Atlanta Passes Resolution for U.S. Constitutional Amendment on Campaign Finance


safe_image(APN) ATLANTA — At the Monday, September 15, 2014, Full Council Meeting, the City Council of Atlanta passed a resolution, 14-R-4121, sponsored by Councilman Michael Julian Bond (Post 1-at-large) expressing the support of the City of Atlanta for a 28th Amendment to the Constitution of the U.S., clarifying that U.S. Congress has the authority to limit campaign contributions.

Mayor Kasim Reed failed to sign the legislation, but did not veto it.  It passed by operation of law without his signature, according to the Municipal Clerk’s Office.

Atlanta joins several hundred other cities and counties that have passed similar resolutions across the U.S., in response to two recent rulings by the Supreme Court of the U.S.–Citizens United v. Federal Elections Commission (FEC) and McCutcheon v. FEC–that have struck down certain campaign finance limits.

Co-sponsors of the legislation included Ivory Lee Young (District 3), Cleta Winslow (District 4),


Natalyn Archibong (District 5), and Felicia Moore (District 9).


The Council voted twelve to two, with Howard Shook (District 7) and Yolanda Adrean (District 8) voting nay.  


Ironically, Councilman Bond did not vote, telling Atlanta Progressive News that he was in the hallway escorting senior citizens whom had just received a proclamation.



At the Finance/Executive Committee Meeting on September 10, there was some debate of the legislation led by Councilman Shook, as Councilman Bond advocated for his legislation from the podium.



“The resolution basically talks about the need for a Constitutional Amendment to the Constitution to clarify two of the recent Supreme Court decisions that have awarded corporations more personhood under the Constitution that infringes upon the general right of free speech to individuals, people like yourselves and around the country,” Bond told the Cmte.



Shook called it a “thought provoking paper,” saying he did research after Bond introduced the resolution.  Shook said he was dismayed to learn that two billion dollars was spent on the last Presidential Election, but then realized it was not that much money.



“For Americans to spend two billion on deciding the leader of the free world, maybe is not as out of balance as first meets the eye… During that same time, we spent 40 billion on illegal drugs, 80 billion on unused gift cards, 5 billion on over the counter teeth whiteners, 40 billion for romance novels, 9 billion on tattoos, 8 billion on chewing gum,” Shook said.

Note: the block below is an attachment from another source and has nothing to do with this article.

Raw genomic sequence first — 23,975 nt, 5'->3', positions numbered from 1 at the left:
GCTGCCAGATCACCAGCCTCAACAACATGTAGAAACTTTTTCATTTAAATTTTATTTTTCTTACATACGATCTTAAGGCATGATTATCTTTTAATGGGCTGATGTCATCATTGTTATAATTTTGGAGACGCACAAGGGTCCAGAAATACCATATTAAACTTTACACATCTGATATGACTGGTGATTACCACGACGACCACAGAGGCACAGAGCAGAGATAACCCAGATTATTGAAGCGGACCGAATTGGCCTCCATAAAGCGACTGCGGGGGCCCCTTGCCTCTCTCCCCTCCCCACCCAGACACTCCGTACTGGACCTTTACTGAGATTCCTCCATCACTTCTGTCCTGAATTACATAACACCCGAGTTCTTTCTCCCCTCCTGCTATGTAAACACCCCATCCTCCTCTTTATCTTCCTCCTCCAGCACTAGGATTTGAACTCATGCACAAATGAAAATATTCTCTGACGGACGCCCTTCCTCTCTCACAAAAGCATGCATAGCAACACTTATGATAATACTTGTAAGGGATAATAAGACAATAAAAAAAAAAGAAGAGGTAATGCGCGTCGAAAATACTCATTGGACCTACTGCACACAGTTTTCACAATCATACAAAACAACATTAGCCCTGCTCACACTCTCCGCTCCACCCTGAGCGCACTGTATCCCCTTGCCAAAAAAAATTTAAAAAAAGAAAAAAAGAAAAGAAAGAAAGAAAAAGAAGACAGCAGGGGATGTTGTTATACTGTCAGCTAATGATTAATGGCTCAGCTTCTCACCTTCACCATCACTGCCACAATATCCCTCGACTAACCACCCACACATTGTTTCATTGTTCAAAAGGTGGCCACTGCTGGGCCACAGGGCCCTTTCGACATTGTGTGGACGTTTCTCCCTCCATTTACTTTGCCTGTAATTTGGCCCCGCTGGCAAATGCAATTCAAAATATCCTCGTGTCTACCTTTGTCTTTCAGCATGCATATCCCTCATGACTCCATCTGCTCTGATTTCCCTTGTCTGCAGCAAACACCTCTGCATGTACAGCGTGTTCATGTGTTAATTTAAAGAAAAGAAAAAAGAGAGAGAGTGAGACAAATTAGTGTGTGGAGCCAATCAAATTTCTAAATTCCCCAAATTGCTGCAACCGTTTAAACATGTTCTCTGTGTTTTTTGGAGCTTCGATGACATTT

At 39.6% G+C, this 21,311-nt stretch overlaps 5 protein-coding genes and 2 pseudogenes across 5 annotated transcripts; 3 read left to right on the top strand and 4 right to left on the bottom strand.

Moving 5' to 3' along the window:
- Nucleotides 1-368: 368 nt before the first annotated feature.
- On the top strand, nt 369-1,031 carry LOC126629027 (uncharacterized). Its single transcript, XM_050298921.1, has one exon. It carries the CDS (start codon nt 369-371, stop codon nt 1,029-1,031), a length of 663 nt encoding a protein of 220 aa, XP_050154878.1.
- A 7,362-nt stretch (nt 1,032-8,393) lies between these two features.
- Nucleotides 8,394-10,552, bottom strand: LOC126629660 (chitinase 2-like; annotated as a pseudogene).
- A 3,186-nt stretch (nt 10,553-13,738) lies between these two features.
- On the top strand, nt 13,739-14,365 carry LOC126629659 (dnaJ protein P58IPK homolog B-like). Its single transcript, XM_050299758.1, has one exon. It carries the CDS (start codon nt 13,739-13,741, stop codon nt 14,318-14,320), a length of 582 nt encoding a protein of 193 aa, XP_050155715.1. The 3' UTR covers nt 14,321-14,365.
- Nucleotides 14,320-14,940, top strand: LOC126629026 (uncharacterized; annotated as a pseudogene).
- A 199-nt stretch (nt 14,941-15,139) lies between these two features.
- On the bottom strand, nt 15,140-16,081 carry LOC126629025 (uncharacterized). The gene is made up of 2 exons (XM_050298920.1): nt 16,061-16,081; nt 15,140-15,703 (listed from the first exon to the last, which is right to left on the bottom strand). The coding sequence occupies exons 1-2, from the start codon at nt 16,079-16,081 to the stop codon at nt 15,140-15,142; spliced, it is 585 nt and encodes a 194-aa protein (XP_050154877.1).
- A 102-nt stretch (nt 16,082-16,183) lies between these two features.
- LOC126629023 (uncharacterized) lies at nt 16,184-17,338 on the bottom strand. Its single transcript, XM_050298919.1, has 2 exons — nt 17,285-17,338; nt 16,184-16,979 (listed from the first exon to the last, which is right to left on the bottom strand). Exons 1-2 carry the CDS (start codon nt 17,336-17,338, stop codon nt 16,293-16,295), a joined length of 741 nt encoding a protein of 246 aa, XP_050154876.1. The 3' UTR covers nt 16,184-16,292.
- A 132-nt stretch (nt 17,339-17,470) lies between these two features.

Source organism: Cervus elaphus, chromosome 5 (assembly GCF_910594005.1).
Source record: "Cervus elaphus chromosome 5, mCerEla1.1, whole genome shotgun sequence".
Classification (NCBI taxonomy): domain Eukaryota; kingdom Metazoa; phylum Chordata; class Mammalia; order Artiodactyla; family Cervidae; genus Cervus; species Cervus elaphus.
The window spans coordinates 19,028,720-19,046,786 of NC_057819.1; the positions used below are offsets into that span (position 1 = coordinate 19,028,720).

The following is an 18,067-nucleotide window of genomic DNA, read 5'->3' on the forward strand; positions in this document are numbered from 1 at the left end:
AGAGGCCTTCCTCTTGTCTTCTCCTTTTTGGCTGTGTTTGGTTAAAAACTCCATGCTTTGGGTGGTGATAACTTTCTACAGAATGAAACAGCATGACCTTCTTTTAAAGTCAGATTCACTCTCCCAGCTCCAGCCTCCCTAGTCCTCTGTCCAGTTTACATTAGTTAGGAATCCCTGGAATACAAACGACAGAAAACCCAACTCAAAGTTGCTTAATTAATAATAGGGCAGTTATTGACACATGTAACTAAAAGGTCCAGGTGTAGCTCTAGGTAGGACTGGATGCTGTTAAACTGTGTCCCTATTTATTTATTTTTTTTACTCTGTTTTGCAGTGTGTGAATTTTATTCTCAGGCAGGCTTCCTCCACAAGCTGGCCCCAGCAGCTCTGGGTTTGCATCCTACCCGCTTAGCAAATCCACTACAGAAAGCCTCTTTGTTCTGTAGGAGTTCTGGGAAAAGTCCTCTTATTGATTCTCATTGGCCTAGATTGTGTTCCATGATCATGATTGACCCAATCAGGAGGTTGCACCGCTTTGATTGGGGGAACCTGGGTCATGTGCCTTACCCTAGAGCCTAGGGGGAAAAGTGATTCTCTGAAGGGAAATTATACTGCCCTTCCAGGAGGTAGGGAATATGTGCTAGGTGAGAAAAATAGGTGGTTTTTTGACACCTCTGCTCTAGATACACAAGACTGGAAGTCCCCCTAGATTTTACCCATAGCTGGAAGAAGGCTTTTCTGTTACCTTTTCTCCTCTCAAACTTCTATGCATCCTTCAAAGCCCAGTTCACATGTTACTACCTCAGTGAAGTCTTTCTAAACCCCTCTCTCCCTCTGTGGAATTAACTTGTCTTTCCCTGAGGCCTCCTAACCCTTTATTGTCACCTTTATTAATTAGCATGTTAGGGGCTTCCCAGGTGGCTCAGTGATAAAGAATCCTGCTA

“Another premise that sort of bothers me is that money decides elections… but we know that’s not the case…  I would be ‘O’ for two in contested campaigns if the person with the most money won,” Shook said.



“I guess more important is my unease at wanting to encourage the government to restrict the timing and content of political speech, which is what this would do, like it or not,” Shook said.



“What this resolution will actually do is provide the support for the effort that is underway in our Congress to finally clarify the point as to whether or not the Congress of the United States has the right to legislatively dictate the types of elections that we have, the types of contributions we have in those elections, and to determine the ability of regular people to have a fair access to those elections,” Bond said.



“As it stands today, that is simply not the case.  Even though there was two billion spent on those elections, disproportionate, if you look at the way that money was spent, on the access of the individual versus the access of the corporation or a large union organization that can spend a disproportionate amount of money, compared to regular citizens,” Bond said.



“So as long as money is allowed to be used or defined as free speech, then those with the most money have more speech, those with the most money presumably have more access to the people’s representatives, and that shouldn’t be the case,” Bond said.



Councilwoman Moore said she was supporting the resolution because she thinks that campaign finance should be transparent.



“The new trend, even the more enhanced trend with the Supreme Court ruling, are creating these groups… or PACs of people, where people can funnel unGodly amounts of money into candidates, and you don’t know who those people are and there’s no transparency on that side,” Moore said.



“Now, money can win and money can lose.  I had that happen to me in this last campaign.  I’m here.  So it didn’t work in that instance, but I can see where it can work in other instances,” Moore said.



Susan Brewer, who is working with the Move to Amend national organization, offered public comment at the Committee Meeting.



Brewer circulated a flyer that contained a different version of the proposed amendment, containing additional language not only clarifying Congress’s ability to legislate campaign finance limits, but saying that corporations are not people [even though they are considered such under current case law].



The proposed Constitutional Amendment text adopted by the City of Atlanta is the same, however, as adopted by the City of Savannah.



Chairman Alex Wan (District 6) said he was more comfortable with the Savannah language than the expanded language proposed by the Move to Amend organization.



APN’s News Editor–the present writer–had worked with Councilman Bond to draft the text of the resolution, and after reporting for more than two years on the efforts of Move to Amend, but seeing no progress in Atlanta.



“I’m very pleased that it passed.  I’m glad Atlanta has joined the growing pantheon of cities and responsible governments around the country that are taking a stand on this issue,” Bond told APN.




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